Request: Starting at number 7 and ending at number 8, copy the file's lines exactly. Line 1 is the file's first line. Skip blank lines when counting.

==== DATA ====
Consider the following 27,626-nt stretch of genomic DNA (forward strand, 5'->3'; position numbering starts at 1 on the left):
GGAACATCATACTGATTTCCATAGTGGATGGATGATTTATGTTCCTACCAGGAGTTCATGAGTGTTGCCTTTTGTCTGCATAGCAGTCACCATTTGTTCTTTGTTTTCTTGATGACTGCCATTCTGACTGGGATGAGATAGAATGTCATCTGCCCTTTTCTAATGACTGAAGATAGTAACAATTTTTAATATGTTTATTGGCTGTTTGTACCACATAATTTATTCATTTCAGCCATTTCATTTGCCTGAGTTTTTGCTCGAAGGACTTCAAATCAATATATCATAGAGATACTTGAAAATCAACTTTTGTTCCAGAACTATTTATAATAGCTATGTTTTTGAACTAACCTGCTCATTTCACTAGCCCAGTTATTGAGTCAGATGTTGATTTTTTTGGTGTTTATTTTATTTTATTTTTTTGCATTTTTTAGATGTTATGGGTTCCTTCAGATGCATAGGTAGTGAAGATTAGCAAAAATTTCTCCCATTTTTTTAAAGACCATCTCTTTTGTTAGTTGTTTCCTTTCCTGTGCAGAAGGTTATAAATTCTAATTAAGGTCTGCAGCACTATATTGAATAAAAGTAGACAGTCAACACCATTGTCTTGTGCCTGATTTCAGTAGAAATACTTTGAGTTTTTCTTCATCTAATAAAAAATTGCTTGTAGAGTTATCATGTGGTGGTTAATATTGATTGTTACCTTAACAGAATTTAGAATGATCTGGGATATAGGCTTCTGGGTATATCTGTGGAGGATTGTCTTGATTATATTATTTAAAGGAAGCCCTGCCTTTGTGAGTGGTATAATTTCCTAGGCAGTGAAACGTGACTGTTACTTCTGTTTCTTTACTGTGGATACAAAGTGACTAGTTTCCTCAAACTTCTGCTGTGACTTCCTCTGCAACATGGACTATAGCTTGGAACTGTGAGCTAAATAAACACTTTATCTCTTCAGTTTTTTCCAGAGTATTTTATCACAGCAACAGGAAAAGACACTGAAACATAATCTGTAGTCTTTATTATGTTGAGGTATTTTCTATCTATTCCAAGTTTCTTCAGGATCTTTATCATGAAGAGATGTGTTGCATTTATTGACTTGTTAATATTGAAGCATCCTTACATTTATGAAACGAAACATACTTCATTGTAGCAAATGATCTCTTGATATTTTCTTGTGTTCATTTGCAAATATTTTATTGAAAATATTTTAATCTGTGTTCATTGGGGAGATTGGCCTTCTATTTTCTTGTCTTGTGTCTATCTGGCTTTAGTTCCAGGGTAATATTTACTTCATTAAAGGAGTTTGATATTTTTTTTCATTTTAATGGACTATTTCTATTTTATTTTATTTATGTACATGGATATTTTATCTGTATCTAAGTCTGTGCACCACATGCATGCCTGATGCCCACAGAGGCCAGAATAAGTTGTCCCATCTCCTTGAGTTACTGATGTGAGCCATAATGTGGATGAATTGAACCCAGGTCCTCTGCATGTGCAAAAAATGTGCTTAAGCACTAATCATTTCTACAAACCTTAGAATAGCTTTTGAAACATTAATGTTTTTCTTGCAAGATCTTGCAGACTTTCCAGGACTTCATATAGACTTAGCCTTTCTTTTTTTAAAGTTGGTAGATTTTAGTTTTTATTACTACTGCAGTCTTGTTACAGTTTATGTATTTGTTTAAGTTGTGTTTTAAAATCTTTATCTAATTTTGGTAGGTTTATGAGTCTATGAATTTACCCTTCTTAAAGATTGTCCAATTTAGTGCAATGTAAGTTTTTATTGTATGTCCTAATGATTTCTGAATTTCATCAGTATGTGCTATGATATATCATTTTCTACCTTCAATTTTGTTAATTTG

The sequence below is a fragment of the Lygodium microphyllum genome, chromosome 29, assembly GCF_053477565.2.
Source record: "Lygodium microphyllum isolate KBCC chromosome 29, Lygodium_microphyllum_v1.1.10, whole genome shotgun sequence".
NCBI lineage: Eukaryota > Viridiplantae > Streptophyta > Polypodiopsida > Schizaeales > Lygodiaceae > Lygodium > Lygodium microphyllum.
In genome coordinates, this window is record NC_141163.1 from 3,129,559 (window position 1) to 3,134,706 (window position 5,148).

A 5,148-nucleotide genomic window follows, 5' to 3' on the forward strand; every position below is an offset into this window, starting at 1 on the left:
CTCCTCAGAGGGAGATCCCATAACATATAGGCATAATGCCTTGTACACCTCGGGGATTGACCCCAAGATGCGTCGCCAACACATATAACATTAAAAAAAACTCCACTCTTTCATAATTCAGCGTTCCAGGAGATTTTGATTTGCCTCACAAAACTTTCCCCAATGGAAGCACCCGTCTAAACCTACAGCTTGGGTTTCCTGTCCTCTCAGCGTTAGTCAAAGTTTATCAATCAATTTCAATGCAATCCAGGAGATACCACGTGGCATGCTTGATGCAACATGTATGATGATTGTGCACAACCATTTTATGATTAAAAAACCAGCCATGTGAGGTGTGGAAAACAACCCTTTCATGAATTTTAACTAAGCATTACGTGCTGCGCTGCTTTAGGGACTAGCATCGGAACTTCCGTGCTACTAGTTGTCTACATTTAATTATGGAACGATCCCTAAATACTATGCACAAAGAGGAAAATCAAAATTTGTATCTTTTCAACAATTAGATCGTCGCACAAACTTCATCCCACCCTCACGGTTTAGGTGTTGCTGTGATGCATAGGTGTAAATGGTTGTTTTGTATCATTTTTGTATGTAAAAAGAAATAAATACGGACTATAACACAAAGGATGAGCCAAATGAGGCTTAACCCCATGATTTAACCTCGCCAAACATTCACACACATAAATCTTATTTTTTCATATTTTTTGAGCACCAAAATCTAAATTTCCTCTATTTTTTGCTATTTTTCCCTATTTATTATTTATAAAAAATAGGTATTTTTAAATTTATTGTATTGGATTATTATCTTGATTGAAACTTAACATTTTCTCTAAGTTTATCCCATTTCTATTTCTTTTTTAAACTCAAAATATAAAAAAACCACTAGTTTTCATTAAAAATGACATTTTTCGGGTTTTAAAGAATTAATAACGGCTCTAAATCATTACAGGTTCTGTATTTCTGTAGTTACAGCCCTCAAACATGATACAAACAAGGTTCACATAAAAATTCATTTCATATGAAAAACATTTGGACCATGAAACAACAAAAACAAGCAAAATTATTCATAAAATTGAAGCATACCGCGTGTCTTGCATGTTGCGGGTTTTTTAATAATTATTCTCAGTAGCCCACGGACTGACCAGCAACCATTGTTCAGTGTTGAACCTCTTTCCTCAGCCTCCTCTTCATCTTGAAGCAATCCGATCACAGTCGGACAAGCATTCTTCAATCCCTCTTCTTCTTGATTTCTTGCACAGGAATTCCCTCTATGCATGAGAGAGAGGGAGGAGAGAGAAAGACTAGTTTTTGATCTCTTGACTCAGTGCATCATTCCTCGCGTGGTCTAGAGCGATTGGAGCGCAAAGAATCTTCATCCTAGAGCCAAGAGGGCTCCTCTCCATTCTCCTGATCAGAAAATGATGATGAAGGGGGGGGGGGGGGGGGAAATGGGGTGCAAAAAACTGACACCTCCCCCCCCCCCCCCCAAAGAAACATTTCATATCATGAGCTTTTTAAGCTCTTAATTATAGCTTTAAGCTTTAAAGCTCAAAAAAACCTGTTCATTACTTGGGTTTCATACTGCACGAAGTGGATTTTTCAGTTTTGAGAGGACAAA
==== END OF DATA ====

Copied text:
A 5,148-nucleotide genomic window follows, 5' to 3' on the forward strand; every position below is an offset into this window, starting at 1 on the left:
CTCCTCAGAGGGAGATCCCATAACATATAGGCATAATGCCTTGTACACCTCGGGGATTGACCCCAAGATGCGTCGCCAACACATATAACATTAAAAAAAACTCCACTCTTTCATAATTCAGCGTTCCAGGAGATTTTGATTTGCCTCACAAAACTTTCCCCAATGGAAGCACCCGTCTAAACCTACAGCTTGGGTTTCCTGTCCTCTCAGCGTTAGTCAAAGTTTATCAATCAATTTCAATGCAATCCAGGAGATACCACGTGGCATGCTTGATGCAACATGTATGATGATTGTGCACAACCATTTTATGATTAAAAAACCAGCCATGTGAGGTGTGGAAAACAACCCTTTCATGAATTTTAACTAAGCATTACGTGCTGCGCTGCTTTAGGGACTAGCATCGGAACTTCCGTGCTACTAGTTGTCTACATTTAATTATGGAACGATCCCTAAATACTATGCACAAAGAGGAAAATCAAAATTTGTATCTTTTCAACAATTAGATCGTCGCACAAACTTCATCCCACCCTCACGGTTTAGGTGTTGCTGTGATGCATAGGTGTAAATGGTTGTTTTGTATCATTTTTGTATGTAAAAAGAAATAAATACGGACTATAACACAAAGGATGAGCCAAATGAGGCTTAACCCCATGATTTAACCTCGCCAAACATTCACACACATAAATCTTATTTTTTCATATTTTTTGAGCACCAAAATCTAAATTTCCTCTATTTTTTGCTATTTTTCCCTATTTATTATTTATAAAAAATAGGTATTTTTAAATTTATTGTATTGGATTATTATCTTGATTGAAACTTAACATTTTCTCTAAGTTTATCCCATTTCTATTTCTTTTTTAAACTCAAAATATAAAAAAACCACTAGTTTTCATTAAAAATGACATTTTTCGGGTTTTAAAGAATTAATAACGGCTCTAAATCATTACAGGTTCTGTATTTCTGTAGTTACAGCCCTCAAACATGATACAAACAAGGTTCACATAAAAATTCATTTCATATGAAAAACATTTGGACCATGAAACAACAAAAACAAGCAAAATTATTCATAAAATTGAAGCATACCGCGTGTCTTGCATGTTGCGGGTTTTTTAATAATTATTCTCAGTAGCCCACGGACTGACCAGCAACCATTGTTCAGTGTTGAACCTCTTTCCTCAGCCTCCTCTTCATCTTGAAGCAATCCGATCACAGTCGGACAAGCATTCTTCAATCCCTCTTCTTCTTGATTTCTTGCACAGGAATTCCCTCTATGCATGAGAGAGAGGGAGGAGAGAGAAAGACTAGTTTTTGATCTCTTGACTCAGTGCATCATTCCTCGCGTGGTCTAGAGCGATTGGAGCGCAAAGAATCTTCATCCTAGAGCCAAGAGGGCTCCTCTCCATTCTCCTGATCAGAAAATGATGATGAAGGGGGGGGGGGGGGGGGAAATGGGGTGCAAAAAACTGACACCTCCCCCCCCCCCCCCCAAAGAAACATTTCATATCATGAGCTTTTTAAGCTCTTAATTATAGCTTTAAGCTTTAAAGCTCAAAAAAACCTGTTCATTACTTGGGTTTCATACTGCACGAAGTGGATTTTTCAGTTTTGAGAGGACAAA